Today I went to hear Jo Swinson speak in Bishopbriggs. She was wearing a black skirt with a georgian style ..
Georgian? OK, I admit it. I know nothing about clothes and as it wasn’t the most inspiring meeting I was trying to liven up this commentary by a bit of ribbing for the minister for women shouldn’t wear make-up and definitely shouldn’t have journalists commenting only on their clothes . But strangely, having no interest in women’s clothes I find I am unable to comment on her clothing even as far as the colour! (What colour is that?)
So unfortunately to business. To my surprise, for a public meeting being held by a government minister, given the 100 or so at the SSP meeting in the Kirkintilloch, the turnout in Bishopbrigss seemed very small. Is that typical? It also surprised me that a lady (or should that still be girl? Maybe mum?) – any way for someone of her known skills at marketing, there was a distinct lack of marketing. Not a single poster or one of those pull up things which even marketing naive UKIP managed to remembers to put up at one of their meetings.
And I was also surprised that Jo wasn’t as confident as she appears on TV. Perhaps five months out as a mother had dulled her edge, perhaps the poor recent showing of the Lib Dems was making her nervous. Perhaps Newark had dented her confident. Perhaps it was the small turn out (is it harder to face an audience where you look them each in the eye). Perhaps it was me – glowering in the back row!
However, to try to find a positive note to start, I will jump to the end (there not being much good in between) and mention that everyone present seemed to enjoy the meeting. The questions were well put, Jo answered them well and the audience agreed with the person who said that the referendum had brought back the public meeting.
Points raised by Jo:
- Unlike an election a referendum is for life
- Britain makes us stronger
- UK allows Scotland to play a more positive role
- And Jo loves being Scottish British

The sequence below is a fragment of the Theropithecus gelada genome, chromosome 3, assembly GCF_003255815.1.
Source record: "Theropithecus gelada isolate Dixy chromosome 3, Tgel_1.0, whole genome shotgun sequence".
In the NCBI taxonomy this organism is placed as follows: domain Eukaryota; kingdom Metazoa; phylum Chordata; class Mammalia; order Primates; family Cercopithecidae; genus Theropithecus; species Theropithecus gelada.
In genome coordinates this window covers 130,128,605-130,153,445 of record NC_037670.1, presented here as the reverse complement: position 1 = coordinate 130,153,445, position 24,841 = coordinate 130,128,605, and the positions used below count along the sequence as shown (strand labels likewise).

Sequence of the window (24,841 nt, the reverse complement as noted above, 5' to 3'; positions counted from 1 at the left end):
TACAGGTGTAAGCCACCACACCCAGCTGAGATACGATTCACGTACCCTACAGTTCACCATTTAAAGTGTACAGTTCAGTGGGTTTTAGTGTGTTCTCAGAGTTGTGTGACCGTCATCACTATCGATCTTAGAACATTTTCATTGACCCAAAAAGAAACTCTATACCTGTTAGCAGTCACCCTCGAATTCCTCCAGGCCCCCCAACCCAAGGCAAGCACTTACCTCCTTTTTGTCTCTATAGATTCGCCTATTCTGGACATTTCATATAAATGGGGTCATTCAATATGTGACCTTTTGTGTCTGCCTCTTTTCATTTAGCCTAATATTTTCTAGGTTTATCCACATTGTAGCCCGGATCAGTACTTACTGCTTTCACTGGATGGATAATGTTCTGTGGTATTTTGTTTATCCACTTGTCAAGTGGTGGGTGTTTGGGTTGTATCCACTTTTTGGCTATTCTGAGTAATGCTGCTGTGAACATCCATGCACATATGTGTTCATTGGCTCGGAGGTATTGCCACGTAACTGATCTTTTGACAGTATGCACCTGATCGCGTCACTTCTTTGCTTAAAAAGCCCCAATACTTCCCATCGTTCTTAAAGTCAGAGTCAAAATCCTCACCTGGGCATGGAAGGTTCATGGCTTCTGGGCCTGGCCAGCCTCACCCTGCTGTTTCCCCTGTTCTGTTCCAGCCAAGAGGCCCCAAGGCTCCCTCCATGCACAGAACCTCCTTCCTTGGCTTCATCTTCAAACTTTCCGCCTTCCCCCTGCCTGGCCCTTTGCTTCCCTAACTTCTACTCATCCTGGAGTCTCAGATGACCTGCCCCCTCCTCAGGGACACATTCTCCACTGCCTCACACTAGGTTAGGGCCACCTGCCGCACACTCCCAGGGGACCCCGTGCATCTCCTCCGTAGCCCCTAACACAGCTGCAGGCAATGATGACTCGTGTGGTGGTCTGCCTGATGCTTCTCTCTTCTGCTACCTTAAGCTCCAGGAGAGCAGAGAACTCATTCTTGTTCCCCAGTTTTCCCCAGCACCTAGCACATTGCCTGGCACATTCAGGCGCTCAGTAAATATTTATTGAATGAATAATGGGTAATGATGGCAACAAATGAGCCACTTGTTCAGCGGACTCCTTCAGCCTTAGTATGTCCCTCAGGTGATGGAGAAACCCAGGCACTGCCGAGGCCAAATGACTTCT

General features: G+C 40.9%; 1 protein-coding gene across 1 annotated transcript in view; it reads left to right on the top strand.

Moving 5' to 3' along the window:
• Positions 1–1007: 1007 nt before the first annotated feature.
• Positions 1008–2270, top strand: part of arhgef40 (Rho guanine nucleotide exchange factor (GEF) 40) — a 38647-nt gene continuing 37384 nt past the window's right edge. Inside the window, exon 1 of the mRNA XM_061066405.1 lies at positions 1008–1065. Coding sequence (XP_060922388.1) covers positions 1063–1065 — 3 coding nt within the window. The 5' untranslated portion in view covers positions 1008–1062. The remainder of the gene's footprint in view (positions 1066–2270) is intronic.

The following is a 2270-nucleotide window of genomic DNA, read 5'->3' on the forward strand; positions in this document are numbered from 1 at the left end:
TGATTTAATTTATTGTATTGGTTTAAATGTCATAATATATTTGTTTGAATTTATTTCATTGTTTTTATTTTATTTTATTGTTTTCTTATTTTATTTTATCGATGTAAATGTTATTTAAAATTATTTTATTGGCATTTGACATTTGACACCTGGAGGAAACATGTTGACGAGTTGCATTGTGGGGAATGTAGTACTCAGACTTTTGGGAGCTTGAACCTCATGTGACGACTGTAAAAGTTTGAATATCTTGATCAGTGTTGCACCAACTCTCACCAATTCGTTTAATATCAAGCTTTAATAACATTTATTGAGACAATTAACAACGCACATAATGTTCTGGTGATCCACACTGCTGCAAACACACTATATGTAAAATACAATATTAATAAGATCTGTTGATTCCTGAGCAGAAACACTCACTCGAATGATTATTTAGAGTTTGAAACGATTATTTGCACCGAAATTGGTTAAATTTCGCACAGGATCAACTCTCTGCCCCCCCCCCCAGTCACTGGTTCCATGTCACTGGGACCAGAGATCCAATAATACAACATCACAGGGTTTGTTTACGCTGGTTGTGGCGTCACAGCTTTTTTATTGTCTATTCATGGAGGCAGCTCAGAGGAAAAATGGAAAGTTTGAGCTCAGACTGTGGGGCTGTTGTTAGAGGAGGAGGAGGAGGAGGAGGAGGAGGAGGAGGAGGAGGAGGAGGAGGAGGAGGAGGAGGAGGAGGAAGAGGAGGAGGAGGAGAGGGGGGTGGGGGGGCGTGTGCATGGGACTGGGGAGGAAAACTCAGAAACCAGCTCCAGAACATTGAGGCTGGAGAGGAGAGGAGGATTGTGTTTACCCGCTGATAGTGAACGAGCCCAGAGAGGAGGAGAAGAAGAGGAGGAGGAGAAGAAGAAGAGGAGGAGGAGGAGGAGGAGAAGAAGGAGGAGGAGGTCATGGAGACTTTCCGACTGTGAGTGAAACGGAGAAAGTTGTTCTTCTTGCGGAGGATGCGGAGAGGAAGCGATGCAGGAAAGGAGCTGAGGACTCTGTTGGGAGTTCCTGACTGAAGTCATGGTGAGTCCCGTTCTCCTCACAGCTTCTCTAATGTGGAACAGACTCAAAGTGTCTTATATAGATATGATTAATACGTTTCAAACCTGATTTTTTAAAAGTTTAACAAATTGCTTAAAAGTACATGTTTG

- UK is a single market
- Business keen to stay together
- Allows us to be part of G8, World trade organisation
- Unlikely to be member of EU at point of independence
- People trust BBC
- Don’t want to split family across boarder.
Nothing new here – and obviously I don’t agree re joining EU nor do I trust the BBC.
But perhaps the most relevant thing she mentioned was “additional powers” for the Scottish parliament. However we were also promised a referendum on leaving the EU – so until I see the text specifying what additional powers I don’t think that is relevant. One interesting quote was the following:
“I didn’t go into politics to make cuts. It’s horrible to make cuts”.
SURPRISE – UKIP!!
- The first questioner asked about leaving the EEC (EU)
And what did she bring up? UKIP! That was the last thing I expected. Jo waffled an answer about how she didn’t like Edinburgh having lots of power (something the wind policy will deliver sooner than later!) She mentioned phrases like “more devolution”. But then she returned to speak about UKIP saying: “clearly issues UKIP raised resonated with many people”.
- “Like many others in Scotland I’m English born. I’m British and – I don’t want my identity to be emasculated and become just a Scot”
This led to several discussions about what is meant by “British” and “UK”. Technically “British” was a word first used by Romans referring to everyone in modern England/Wales and Scotland. So, yes, Scots would still be Britains after independence. An interesting point – but we might struggle to get the English papers to agree.
- “What about my Pension?”
There was a long discussion about pensions. Jo made the point that there are far less people earning for each pensioner. The pensioner kept making the point that they should get more money. I couldn’t help noticing that they seemed to be perfectly capable of working themselves – so perhaps rather than expecting everyone else to pay them more – perhaps they should first find themselves a job?
- “Couldn’t ditching Nuclear weapons pay for pensions”
The focus on pensions does portray the average age which must of been about 60-70. It was interesting hearing a Lib Dem trying to justify nuclear weapons – done ever so luke warmly/
- “Why is a different currency a problem?”
Obviously Jo’s learnt a little bit about business and explained the basic problems of currency
A federal UK
Perhaps the most interesting point raised was a question about a federal UK. Jo made a good point about the relative sizes of the various parts of the UK and how they would need to be regional within England.
OK, it wasn’t much of a meeting. And I’m struggling to find much to say. So I will be honest, I had not interest in the meeting and only went in the hope of seeing the new baby. I can understand why the baby wasn’t there but still a disappointment!
I am ashamed to say this feels like my worst blog post ever. I can understand the lego figures she talked about. I just can’t find the inspiration to make this interesting.